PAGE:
by Liam Wilson
What only can be described as a provocative and visually stunning picture, director Ari Folman has created a genre of innovative and often devastating scenes in the recently released, ‘Waltz With Bashir’.
Taking four years to complete, Waltz begins in 2006 with Ari meeting with a friend from the armed service period, who tells him of his recurring nightmare connected with his experiences from the 1982 Lebanon War. Folman is somewhat surprised that he cannot remember anything from this time. The conversation invokes a hallucinogenic flashback where Ari sees himself on the night of the massacre, a 19-year-old soldier emerging from the sea walking ashore underneath a flare-lit night sky. The reality of which, he is unable to explain.
The film follows Ari in his conversations with friends, a psychologist and the famous reporter Ron Ben-Yishai who was in Beirut at the same time, intrigued by his riddle, in a search of self-discovery, trying to piece together the complex puzzle scattered in his mind. What was he involved in, or not involved in.
He needs to discover the truth about that time and about himself. As Ari delves deeper and deeper into the mystery, his memory begins to creep up in surreal images.
Folman’s new film belongs to a rare yet exceptional style of film known as the “animated documentary”. The first recognized example of this is Windsor McKay’s 1918 12-minute-long, ‘The Sinking of the Lusitania’. which uses animation to describe and show the sinking of the Lusitania after it was struck by German U-Boat torpedoes in 1915.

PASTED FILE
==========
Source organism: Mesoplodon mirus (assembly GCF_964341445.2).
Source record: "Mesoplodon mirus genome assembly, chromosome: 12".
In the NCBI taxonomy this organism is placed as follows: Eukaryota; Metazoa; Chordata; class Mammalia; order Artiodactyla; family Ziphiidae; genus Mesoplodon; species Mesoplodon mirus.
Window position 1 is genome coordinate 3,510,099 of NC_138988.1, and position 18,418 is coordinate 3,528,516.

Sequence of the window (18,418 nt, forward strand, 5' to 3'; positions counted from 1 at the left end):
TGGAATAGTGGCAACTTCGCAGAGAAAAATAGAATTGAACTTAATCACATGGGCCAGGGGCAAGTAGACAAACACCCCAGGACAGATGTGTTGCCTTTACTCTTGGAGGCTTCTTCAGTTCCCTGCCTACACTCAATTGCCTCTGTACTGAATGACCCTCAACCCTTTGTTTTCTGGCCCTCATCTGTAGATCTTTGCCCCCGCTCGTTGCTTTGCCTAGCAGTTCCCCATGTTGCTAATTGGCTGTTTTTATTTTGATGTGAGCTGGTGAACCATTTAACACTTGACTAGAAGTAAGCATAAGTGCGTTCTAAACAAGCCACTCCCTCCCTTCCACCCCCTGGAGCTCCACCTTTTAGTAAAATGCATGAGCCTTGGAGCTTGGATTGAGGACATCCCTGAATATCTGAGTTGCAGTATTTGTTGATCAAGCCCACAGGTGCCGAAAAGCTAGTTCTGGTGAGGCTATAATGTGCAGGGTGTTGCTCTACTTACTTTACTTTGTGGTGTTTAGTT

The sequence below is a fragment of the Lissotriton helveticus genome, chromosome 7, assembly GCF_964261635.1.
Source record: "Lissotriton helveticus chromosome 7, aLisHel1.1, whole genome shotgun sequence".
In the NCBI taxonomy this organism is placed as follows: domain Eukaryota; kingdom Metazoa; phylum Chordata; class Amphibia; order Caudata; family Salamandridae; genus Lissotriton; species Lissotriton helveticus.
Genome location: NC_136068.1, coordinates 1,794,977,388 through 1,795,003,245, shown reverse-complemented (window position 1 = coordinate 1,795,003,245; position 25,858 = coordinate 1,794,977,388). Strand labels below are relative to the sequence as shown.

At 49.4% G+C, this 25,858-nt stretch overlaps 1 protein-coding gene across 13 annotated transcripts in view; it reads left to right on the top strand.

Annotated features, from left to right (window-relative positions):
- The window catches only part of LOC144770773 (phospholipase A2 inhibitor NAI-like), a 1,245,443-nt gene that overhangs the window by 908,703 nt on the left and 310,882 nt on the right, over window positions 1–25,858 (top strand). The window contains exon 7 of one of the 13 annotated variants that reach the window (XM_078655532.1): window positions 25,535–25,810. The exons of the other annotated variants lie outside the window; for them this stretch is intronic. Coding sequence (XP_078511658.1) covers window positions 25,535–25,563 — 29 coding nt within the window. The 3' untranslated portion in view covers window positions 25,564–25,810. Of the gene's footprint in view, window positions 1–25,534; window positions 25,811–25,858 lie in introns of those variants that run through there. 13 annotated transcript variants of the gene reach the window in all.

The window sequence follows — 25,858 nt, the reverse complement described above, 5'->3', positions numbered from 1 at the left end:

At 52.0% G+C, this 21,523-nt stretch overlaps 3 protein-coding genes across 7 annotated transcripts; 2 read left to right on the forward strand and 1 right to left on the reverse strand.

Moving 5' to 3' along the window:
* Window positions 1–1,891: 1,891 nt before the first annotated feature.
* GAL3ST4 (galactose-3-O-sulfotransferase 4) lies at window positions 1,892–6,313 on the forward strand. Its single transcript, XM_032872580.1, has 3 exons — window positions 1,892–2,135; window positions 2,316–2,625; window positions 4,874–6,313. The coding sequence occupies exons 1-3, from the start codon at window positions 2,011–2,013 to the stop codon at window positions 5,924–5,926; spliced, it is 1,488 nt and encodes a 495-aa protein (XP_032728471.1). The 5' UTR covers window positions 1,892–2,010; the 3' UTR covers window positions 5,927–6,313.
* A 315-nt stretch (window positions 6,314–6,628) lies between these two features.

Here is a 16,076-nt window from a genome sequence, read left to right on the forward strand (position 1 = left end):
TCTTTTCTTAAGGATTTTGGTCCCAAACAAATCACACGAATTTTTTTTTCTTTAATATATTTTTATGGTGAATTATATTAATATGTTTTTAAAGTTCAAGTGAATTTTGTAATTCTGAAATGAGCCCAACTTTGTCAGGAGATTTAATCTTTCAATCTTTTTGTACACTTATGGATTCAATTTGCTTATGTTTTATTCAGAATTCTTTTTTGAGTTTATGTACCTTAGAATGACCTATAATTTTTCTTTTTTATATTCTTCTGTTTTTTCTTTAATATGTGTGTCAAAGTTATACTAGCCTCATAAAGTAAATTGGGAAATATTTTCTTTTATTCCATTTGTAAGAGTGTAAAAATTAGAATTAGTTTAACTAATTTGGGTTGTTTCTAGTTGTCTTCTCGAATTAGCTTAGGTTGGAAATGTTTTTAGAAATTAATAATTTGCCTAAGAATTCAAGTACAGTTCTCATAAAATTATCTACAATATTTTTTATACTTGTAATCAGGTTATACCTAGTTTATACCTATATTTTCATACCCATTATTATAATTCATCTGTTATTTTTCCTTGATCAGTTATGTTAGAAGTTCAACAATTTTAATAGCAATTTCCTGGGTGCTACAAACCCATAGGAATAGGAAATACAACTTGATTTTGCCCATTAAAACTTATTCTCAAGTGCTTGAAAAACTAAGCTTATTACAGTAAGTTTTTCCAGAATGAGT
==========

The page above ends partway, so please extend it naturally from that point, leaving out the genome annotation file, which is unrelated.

To many, ‘Waltz With Bashir’ is how the recently released ‘Max Payne’ should have been shot, often delving into the surreal plains of film-noir, a style so relevant, it helps portray the confusion, flashback and uncertainty of the entire conflict so flawlessly. The animation style of the movie is a perfect tool to convey the tricks and survival mechanisms of the mind and memory, scening somewhat lurid, distorted and chemically enhanced colour schemes, adding to the already sombre tone of the conflict.
One such scene, described by a character in the film as place “tripped out on LSD”, is so vivid and tangible, one can almost smell the decay and feel the anguish and confusion felt by the soldiers. The sky lit up in deep yellow, pulsating with the trees amidst the ruin.
The film’s art director and illustrator, David Polonsky, has done a remarkable job. He lulls the viewer into a landscape where reality is wonky and woozy. From the interviews, the film frequently goes off into wonderful flights of fantasy and surrealism.
The film takes its title from a definitive scene from the movie in which one of the interviewees, the commander of Folman’s infantry unit at the time of the film’s events, grabs a heavy machine gun and “dances an insane waltz” amid heavy enemy fire, between walls hung with posters of Bashir Geyamel.
The 1982 massacres at Sabra and Shatila are a heavy imprint of horror and the destructive compulsions of the human nature, the horrors of war and the atrocities of which humans are capable. Waltz ends with a short segment of news archive footage of the grieving survivors, mothers and daughters mostly, shuffling through the streets, riddled with the bodies of loved ones.
What we are left with is a harrowing, vivid and unique portrait of war, leaving the audience in a daze of awe.